By the last act of #274, the events of the first act - with Morag’s monologue - seem so far away it’s as though a couple of episodes have passed. It’s been an exhausting twenty minutes. With the two main families’ newfound knowledge, a counsel of war is called at Summer Bay House. In attendance are Tom, Pippa, Alf and Celia. Frank is summoned and asked to come without Bobby. We don’t see Frank given the news, but we see his immediate response to it. Within 25 seconds of Frank taking on the news about Donald, Donald himself walks through the door, to be told by Tom and Pippa that it’s time to tell Bobby.
    [​IMG]

    Everyone is brutally blunt in the conversation, and I found myself feeling for Donald in the scenario. Perhaps this is deliberate. Over the months, the story has shifted to the point where now we’re seeing it almost from his side rather than Bobby’s. We know that he’s trusted Pippa with a confidence that’s within a matter of days has been broken. Frank can seem so unlikeable sometimes that what he says could just as easily be motivated by a love of drama as concern for Bobby. It’s an impressive feat of storytelling that Donald has by default become the protagonist of the piece. The others may have valid points, but it’s Donald who elicits my empathy here.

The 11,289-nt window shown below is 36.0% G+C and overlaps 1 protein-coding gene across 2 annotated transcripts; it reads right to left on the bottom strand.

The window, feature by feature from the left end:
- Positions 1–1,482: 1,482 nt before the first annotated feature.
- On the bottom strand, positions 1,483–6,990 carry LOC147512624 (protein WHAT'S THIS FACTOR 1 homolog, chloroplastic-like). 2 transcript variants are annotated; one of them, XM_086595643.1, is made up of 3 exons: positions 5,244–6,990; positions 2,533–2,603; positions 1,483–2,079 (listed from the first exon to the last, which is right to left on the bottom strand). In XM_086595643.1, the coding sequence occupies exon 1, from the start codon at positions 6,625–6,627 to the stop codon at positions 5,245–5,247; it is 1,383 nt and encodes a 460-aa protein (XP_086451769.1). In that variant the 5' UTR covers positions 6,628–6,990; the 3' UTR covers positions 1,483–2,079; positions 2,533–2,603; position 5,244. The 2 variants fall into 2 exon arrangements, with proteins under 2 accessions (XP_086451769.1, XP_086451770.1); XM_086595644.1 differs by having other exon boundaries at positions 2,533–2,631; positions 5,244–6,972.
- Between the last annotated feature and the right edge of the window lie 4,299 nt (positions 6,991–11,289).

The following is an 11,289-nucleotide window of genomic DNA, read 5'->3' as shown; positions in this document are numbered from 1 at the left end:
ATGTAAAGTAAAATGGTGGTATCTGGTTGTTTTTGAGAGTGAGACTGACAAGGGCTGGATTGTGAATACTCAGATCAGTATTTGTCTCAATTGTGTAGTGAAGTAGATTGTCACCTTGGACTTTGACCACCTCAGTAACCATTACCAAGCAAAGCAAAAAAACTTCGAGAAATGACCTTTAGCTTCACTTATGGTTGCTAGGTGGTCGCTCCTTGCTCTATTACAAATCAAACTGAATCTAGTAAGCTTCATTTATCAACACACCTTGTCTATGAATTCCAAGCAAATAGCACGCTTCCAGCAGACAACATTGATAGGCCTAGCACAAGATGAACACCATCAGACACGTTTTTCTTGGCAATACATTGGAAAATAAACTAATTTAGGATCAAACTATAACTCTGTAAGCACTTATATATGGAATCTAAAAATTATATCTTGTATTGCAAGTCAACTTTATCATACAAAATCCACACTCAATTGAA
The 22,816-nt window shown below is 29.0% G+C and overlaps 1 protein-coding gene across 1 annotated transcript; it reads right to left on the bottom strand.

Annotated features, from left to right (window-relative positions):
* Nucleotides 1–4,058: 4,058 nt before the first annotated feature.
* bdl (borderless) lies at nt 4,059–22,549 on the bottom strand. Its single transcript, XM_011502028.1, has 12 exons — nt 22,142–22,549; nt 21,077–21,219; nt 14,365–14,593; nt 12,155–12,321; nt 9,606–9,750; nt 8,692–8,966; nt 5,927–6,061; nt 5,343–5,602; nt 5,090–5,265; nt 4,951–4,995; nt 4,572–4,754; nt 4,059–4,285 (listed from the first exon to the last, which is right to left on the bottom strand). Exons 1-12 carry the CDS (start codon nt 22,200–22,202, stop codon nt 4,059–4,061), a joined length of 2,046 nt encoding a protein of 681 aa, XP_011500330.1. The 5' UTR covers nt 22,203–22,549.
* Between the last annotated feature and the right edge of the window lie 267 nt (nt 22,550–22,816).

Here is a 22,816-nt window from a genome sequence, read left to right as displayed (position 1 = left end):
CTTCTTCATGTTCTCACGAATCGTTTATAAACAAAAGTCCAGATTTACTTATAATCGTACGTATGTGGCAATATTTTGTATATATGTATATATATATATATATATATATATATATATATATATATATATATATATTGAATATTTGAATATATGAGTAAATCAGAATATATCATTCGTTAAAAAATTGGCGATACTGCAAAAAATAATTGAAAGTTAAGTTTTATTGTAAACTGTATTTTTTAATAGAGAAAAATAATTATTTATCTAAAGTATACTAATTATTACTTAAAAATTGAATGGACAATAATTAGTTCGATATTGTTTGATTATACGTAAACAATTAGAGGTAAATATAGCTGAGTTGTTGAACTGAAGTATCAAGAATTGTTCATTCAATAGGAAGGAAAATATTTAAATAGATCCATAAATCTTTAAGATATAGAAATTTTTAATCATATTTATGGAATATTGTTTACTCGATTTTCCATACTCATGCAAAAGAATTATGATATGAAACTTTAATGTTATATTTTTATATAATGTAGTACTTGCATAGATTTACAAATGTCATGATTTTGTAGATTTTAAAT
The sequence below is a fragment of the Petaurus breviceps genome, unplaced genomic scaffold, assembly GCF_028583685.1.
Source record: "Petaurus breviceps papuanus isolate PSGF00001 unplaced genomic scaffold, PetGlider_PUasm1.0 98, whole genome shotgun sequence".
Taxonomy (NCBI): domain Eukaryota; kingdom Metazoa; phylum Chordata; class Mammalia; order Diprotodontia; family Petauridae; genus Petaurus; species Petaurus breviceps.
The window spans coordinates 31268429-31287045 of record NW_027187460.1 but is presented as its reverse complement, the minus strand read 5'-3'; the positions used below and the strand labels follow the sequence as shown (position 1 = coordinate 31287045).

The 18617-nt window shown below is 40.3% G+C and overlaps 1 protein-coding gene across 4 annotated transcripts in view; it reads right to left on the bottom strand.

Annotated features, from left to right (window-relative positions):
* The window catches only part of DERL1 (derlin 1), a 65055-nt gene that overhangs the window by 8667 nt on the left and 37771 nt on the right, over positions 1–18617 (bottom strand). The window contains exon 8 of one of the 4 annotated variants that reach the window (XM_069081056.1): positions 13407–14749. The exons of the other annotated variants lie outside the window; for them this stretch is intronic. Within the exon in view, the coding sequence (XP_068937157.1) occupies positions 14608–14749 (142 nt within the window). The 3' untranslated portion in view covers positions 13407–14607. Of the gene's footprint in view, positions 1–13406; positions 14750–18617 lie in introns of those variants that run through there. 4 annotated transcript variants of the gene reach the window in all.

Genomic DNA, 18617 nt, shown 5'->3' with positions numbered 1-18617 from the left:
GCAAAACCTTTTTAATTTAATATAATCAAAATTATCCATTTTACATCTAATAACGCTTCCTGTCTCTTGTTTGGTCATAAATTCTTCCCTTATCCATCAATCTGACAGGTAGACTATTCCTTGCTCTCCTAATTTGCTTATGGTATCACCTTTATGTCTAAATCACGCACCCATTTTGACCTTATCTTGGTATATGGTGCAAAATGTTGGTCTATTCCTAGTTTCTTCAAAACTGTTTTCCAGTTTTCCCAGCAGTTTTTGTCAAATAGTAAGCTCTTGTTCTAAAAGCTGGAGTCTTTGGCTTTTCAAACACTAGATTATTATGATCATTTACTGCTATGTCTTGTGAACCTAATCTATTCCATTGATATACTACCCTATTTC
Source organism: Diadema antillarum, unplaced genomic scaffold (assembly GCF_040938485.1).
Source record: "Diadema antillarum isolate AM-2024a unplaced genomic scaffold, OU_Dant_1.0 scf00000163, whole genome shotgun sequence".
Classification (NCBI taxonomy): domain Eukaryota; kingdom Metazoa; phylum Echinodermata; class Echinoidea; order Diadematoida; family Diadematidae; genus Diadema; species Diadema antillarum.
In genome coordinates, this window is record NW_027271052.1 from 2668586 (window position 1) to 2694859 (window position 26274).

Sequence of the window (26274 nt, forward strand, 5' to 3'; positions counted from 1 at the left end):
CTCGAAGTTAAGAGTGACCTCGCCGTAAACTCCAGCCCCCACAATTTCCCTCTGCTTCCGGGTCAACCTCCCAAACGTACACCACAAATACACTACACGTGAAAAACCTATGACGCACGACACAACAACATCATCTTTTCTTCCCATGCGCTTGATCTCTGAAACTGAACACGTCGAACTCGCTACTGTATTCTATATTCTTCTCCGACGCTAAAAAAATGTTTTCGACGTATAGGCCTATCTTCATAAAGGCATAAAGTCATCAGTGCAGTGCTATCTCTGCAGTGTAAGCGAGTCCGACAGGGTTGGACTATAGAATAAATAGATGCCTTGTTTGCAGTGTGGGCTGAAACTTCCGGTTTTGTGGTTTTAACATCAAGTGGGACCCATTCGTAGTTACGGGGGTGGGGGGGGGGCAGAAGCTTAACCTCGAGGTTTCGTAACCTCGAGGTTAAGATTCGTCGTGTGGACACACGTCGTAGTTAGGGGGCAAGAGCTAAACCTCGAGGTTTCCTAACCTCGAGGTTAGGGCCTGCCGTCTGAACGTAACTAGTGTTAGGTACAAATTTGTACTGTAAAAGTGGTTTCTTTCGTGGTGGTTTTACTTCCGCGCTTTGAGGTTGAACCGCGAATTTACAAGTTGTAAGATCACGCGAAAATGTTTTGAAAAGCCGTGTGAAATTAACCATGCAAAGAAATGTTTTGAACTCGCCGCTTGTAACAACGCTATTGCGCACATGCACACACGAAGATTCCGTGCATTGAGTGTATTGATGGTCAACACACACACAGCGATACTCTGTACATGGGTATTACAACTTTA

The glamour - everyone is still in their party frocks and suits - feels very fitting for such a dramatic sequence as they decide that Donald should be the one to tell Bobby. And it gets still more glamorously dramatic when more guests arrive. And we know they’re fish out of water because they enter through the front door:
    [​IMG][​IMG][​IMG]
    [​IMG][​IMG][​IMG]


    That disembodied voice from behind Frank is another example of the series giving us a dramatic reveal, but quite unlike any expectations we may have had. The fact that Bobby is concealed in the doorway, hidden behind Frank as he speaks is a great piece of direction. It’s kind of like a reversed version of Edmund leaving the Beavers’ den in The Lion The Witch and The Wardrobe. We don’t know how long she’s been there, or how much she’s heard. And it almost doesn’t matter. Because we know she’s heard enough. Even though I knew it was coming this time round, it still felt satisfyingly surprising because there’s so much going on to create interest in the scene leading up to Bobby’s line. Frank learning the truth, Morag and Roo’s unexpected arrival; the intense discussion itself. Bobby being there is the cherry on the icing of a deliciously rich cake.